What is medical malpractice?
Medical malpractice is defined as the harm or injury of a patient as a consequence of a physician’s negligence and/or inappropriate behavior. Within the U.S. legal system, persons harmed by the wrongful act of a physician during treatment, are protected by a subdivision of tort (negligence) law- medical malpractice laws. “Tort,” by definition, means “wrong”; thus, a medical practitioner being sued for medical malpractice would be regarded as the “tortfeasor” or “wrong-doer.” Tort laws have been intended to promote good social conduct for several decades.
Rooted in the belief that certain professionals have a legal responsibility to provide adequate care and services to persons seeking help, tort laws promote optimal behavior from practitioners by threatening financial liability. There are two major exceptions to being medically liable for negligence or wrongful conduct:
- Unofficial doctor-patient relationship. If a person unofficially seeks help from a medical practitioner and is injured as a result, said person is unable to file a medical malpractice claim. In these instances, a person is unable to file a claim because there was no legally established relationship between the physician and patient. Since the seeking of professional care was done unofficially, a physician is not legally bound to proper conduct.
- Good Samaritan laws. If a person is injured during a medical emergency, the “wrong-doer” is not a liable party under Good Samaritan laws, even if the person’s injuries led to death, disability, etc. However, Good Samaritan laws are only applicable under specific conditions, usually determined by a judge. For example, a judge could determine that a person’s reckless actions led to the further injury of a patient during a medical emergency. In this instance, the court could establish that the best action would have been contacting 911 and wait for medical assistance rather than taking further action.
Legal Elements of a Medical Malpractice
Although medical malpractice laws vary between states, four legal elements lay the foundation for all medical malpractice lawsuits/claims. The first element or criteria that must be satisfied is (1) Establishing a legal relationship between the physician and the patient. To file a medical malpractice claim, one must also prove that (2) the medical professional responsible for providing treatment has failed to meet the standard of professional care. This breach is usually supported by the expert witness who is capable of understanding the appropriate conduct of the physician as well as how the practitioner has deviated from the standard of care. A medical expert also proves to be a beneficial/necessary witness when (3) demonstrating a clear causal relationship between the physician’s negligence and the patient’s injuries.
Lastly, (4) the plaintiff- harmed person filing a lawsuit- must have an injury that the legal court can compensate. Suppose a person’s injuries or concerns heal appropriately. In that case, that person cannot file a claim because, regardless of the physician’s negligence, there are no damages that the court can legally help intervene. There are two forms of damages that a person can be legally compensated for:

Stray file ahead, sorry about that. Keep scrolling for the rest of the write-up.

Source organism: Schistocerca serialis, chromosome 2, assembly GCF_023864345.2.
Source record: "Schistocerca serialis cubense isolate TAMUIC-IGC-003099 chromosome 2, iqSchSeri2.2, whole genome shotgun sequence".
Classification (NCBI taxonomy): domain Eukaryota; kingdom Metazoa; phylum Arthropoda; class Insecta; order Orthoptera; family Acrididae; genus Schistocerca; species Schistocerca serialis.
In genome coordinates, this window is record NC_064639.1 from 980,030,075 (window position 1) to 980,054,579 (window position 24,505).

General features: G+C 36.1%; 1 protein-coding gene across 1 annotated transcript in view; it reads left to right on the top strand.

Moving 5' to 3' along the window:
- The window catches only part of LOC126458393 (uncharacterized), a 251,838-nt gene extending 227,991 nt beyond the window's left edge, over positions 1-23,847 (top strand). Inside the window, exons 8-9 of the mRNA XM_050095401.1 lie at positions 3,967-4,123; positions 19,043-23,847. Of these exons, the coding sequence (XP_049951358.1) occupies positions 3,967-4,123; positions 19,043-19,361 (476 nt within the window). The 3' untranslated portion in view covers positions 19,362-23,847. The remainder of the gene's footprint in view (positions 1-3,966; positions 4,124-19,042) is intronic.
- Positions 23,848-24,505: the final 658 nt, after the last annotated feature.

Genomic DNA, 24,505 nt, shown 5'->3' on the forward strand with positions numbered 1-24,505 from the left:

- Economic Damages. Economic damages include any past, present, or future medical bills. Persons filing a medical malpractice claim can also be compensated for a loss of income in the past and future. For example, suppose you are a construction worker, and a doctor injures your leg, the court can compensate you for the future loss of income attributed to your leg injury, making you incapable of working in a construction zone.
- Non-Economic Damages. Non-economic damages are more subjective, given that a person is being compensated for psychological and physiological suffering. Suppose you have been hurt by a medical practitioner, and, as a result, have a life-long fear of hospitals. In that scenario, a Seattle medical malpractice lawyer will ensure that you receive monetary compensation for your anxiety and fear of future harm.
Medical Malpractice Laws in Washington State
Given the state-to-state variation in medical malpractice laws, working with someone well-versed in Tort law within your jurisdiction is of utmost importance. If a physician’s negligence has caused you physical harm, in the state of Washington, it is then recommended that you seek assistance from the best medical malpractice attorney Seattle. A victim of medical malpractice within the Washington medical sector must take into account the following points:
- Washington state’s statute of limitations (deadline) requires that a medical malpractice case (e.g., medical errors leading to injuries or wrongful deaths) be reported within three years of the incident or within one year of gaining awareness of the injury. For example, suppose ten years after a procedure, you discover that you have indeed experienced medical malpractice. In that regard, you may still contact a Seattle medical negligence attorney to file a claim and receive the compensation you deserve.
- Many avoid getting help from law firms for fear of paying outrageous attorney fees; nonetheless, the state of Washington has placed a cap on the amount of money a medical negligence attorney Seattle can collect. There are, however, no monetary caps placed on the amount of compensation of damages the injured patient may receive.
- Although Washinton’s medical malpractice laws do not require a person’s claim to be validated by a medical expert, it demands that an expert in the medical practice area testifies. The expert’s testimony demonstrates the physician’s breach of standard conduct (e.g., prove the physician’s negligence ).
Medical malpractice laws are quite complex, regardless of your jurisdiction. Thus, being informed by a legal professional is imperative to your success in filing and winning a medical malpractice lawsuit.